They decided that permission could be granted if, after having made a “serious examination” of conscience with a priest or another person with pastoral responsibilities, the partner “affirms the faith of the Catholic Church,” wishes to end “serious spiritual distress,” and has a “longing to satisfy a hunger for the Eucharist.”
At the time, Cardinal Reinhard Marx, president of the German bishops’ conference, said the guide would be a “pastoral handout” and that the intention was not to “change any doctrine.” He said the proposal also ruled out any path for Protestant spouses to conversion, otherwise known as an “ecumenism of return.” It also left much discretion to the local bishop.
The Register learned that only 13 of Germany’s 67 bishops voted against the proposal, or abstained. But the proposal caused considerable unease elsewhere: Cardinals Francis Arinze, Gerhard Müller, Walter Brandmüller, and Paul Cordes all decried the move.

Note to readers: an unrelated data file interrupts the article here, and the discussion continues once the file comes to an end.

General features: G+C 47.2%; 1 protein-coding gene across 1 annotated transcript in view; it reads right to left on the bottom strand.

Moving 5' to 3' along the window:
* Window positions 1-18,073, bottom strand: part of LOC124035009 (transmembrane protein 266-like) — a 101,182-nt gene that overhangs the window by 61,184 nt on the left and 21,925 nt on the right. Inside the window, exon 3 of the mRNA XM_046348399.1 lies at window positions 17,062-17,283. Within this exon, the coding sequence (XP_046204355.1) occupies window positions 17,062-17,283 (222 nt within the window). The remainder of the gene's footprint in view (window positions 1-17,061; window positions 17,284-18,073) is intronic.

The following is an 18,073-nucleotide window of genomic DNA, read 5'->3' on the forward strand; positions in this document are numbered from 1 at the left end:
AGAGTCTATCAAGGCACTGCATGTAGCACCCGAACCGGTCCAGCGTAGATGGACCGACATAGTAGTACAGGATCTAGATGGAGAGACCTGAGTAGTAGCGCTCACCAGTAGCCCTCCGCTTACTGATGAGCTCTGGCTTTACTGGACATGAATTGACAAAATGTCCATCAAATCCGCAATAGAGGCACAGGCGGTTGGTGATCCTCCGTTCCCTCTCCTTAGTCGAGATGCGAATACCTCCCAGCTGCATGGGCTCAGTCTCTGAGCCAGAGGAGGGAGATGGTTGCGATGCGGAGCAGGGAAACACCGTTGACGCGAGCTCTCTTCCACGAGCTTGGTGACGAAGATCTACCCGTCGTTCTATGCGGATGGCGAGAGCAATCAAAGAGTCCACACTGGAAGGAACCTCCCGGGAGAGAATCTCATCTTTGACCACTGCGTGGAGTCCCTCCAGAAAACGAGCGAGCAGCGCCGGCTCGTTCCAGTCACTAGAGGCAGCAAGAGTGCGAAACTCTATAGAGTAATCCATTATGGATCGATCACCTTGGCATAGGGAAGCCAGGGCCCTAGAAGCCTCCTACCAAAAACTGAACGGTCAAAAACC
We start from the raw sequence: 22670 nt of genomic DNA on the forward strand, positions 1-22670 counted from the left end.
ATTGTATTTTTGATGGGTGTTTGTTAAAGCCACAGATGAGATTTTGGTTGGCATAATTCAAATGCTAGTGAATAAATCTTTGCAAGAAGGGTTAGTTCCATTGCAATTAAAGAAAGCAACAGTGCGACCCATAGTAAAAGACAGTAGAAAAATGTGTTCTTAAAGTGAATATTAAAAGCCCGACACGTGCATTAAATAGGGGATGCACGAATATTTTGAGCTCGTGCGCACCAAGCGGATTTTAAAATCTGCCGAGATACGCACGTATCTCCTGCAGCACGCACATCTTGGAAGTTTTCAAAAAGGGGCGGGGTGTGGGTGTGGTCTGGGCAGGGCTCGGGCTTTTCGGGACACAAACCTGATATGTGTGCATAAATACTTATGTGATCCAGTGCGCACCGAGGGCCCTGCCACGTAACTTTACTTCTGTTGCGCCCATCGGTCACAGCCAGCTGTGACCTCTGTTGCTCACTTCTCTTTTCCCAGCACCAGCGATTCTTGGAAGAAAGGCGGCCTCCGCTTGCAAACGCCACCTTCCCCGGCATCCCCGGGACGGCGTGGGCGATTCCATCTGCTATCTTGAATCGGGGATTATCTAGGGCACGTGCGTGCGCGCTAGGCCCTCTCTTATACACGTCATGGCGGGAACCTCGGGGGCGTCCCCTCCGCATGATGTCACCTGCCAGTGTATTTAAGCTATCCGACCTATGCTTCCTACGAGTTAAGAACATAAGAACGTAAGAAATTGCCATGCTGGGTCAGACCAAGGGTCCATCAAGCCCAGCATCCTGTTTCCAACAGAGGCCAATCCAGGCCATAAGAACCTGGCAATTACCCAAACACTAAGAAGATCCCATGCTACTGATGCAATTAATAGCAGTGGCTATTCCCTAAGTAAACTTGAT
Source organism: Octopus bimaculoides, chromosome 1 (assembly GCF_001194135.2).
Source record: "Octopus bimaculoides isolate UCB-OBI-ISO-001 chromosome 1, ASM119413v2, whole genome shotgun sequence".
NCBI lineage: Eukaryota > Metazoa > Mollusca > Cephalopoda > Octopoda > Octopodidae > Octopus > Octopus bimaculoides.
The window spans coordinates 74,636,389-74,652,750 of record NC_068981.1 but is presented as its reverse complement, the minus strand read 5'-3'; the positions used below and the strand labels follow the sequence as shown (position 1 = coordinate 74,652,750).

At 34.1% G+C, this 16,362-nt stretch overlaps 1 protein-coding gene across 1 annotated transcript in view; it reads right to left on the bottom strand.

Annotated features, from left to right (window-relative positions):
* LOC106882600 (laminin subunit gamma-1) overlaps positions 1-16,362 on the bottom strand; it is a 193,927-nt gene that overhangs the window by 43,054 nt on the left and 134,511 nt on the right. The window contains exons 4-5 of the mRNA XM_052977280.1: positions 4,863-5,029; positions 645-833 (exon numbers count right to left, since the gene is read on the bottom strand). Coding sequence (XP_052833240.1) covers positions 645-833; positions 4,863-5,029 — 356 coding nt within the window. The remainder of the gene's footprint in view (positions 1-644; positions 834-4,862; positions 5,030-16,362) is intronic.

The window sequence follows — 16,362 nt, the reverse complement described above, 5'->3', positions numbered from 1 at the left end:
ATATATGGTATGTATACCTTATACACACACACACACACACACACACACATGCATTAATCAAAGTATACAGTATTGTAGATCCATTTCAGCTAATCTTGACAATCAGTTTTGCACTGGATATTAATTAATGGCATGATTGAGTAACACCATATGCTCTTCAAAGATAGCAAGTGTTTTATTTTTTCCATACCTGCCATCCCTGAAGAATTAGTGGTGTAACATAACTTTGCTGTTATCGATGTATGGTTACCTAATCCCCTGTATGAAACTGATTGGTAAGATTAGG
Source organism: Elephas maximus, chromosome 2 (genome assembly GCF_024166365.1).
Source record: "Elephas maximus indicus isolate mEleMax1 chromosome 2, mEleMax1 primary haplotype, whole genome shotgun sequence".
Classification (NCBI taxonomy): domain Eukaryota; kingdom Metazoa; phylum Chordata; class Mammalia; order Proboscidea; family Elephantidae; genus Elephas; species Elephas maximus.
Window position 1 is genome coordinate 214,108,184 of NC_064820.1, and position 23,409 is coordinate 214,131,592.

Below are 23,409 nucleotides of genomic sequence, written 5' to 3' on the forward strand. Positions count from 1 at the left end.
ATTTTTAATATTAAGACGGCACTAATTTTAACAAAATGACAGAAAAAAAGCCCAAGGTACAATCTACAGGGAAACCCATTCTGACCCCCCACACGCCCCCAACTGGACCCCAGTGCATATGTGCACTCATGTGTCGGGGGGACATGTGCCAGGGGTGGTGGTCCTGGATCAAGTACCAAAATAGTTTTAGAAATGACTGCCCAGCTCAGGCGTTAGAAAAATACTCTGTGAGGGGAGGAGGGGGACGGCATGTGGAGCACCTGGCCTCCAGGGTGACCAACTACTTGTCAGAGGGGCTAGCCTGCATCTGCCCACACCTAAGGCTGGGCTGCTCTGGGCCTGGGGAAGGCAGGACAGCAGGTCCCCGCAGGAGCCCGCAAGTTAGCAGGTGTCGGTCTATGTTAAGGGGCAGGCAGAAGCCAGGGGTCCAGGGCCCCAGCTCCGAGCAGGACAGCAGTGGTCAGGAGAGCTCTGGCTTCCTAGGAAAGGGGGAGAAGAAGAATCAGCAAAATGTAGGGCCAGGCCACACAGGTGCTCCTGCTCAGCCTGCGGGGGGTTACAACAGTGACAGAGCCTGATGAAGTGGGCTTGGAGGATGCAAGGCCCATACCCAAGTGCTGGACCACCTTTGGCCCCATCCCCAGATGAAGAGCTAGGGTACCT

Cardinal Müller called the proposal a “rhetorical trick” pulled on believers, most of whom he noted are not theologians. He stressed that interdenominational marriage is “not an emergency situation,” and that “neither the Pope nor we bishops can redefine the sacraments as a means of alleviating mental distress and satisfying spiritual needs” as they are “effective signs of the grace of God.”
Cardinal Brandmüller said the German bishops' weak opposition to the proposal was a “scandal, no question.”

Damaged Power Base
Today’s news of the Vatican’s decision will come as an embarrassment to Cardinal Marx who is facing a revolt by bishops in Bavaria. The German daily Bild noted this week that "five out of six Bavarian bishops have publicly challenged Marx on a central question (Holy Communion),” and that it was therefore clear: “His power base is damaged.” Quoting one of the rebel bishops, the newspaper added: “It’ll soon be basta [enough] for Reinhard.”
The German bishops' conference has tried to deny the reports. Spokesman Matthias Kopp said the conference was “unaware” of any such rejection, but in any case, he said Cardinal Marx had not sent the handout to the Vatican, and it was only a “draft subject to revision.” He added that the information provided by kath.net was therefore “inconclusive and we cannot confirm it."